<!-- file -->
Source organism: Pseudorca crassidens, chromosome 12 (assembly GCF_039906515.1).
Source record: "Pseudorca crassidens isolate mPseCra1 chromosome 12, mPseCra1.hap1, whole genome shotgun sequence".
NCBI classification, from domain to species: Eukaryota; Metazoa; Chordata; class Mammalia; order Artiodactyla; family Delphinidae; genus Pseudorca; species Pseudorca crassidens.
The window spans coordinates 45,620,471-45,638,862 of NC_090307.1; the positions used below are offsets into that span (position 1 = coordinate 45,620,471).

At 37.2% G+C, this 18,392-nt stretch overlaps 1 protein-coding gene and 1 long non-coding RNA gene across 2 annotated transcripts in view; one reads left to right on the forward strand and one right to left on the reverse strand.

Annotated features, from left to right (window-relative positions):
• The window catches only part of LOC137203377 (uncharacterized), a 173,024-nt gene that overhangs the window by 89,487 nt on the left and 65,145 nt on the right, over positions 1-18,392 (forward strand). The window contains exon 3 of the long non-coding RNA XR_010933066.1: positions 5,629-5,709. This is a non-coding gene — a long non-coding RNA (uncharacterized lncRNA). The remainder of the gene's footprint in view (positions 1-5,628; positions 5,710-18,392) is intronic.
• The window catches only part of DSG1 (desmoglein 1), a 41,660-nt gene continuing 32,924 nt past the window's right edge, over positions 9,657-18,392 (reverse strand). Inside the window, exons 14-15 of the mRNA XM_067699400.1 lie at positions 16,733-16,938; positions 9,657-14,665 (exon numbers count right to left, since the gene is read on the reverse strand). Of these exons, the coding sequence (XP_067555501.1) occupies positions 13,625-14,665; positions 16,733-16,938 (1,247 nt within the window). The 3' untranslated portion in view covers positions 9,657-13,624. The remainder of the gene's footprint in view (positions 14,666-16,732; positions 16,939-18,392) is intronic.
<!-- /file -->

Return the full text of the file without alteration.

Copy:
Source organism: Pseudorca crassidens, chromosome 12 (assembly GCF_039906515.1).
Source record: "Pseudorca crassidens isolate mPseCra1 chromosome 12, mPseCra1.hap1, whole genome shotgun sequence".
NCBI classification, from domain to species: Eukaryota; Metazoa; Chordata; class Mammalia; order Artiodactyla; family Delphinidae; genus Pseudorca; species Pseudorca crassidens.
The window spans coordinates 45,620,471-45,638,862 of NC_090307.1; the positions used below are offsets into that span (position 1 = coordinate 45,620,471).

At 37.2% G+C, this 18,392-nt stretch overlaps 1 protein-coding gene and 1 long non-coding RNA gene across 2 annotated transcripts in view; one reads left to right on the forward strand and one right to left on the reverse strand.

Annotated features, from left to right (window-relative positions):
• The window catches only part of LOC137203377 (uncharacterized), a 173,024-nt gene that overhangs the window by 89,487 nt on the left and 65,145 nt on the right, over positions 1-18,392 (forward strand). The window contains exon 3 of the long non-coding RNA XR_010933066.1: positions 5,629-5,709. This is a non-coding gene — a long non-coding RNA (uncharacterized lncRNA). The remainder of the gene's footprint in view (positions 1-5,628; positions 5,710-18,392) is intronic.
• The window catches only part of DSG1 (desmoglein 1), a 41,660-nt gene continuing 32,924 nt past the window's right edge, over positions 9,657-18,392 (reverse strand). Inside the window, exons 14-15 of the mRNA XM_067699400.1 lie at positions 16,733-16,938; positions 9,657-14,665 (exon numbers count right to left, since the gene is read on the reverse strand). Of these exons, the coding sequence (XP_067555501.1) occupies positions 13,625-14,665; positions 16,733-16,938 (1,247 nt within the window). The 3' untranslated portion in view covers positions 9,657-13,624. The remainder of the gene's footprint in view (positions 14,666-16,732; positions 16,939-18,392) is intronic.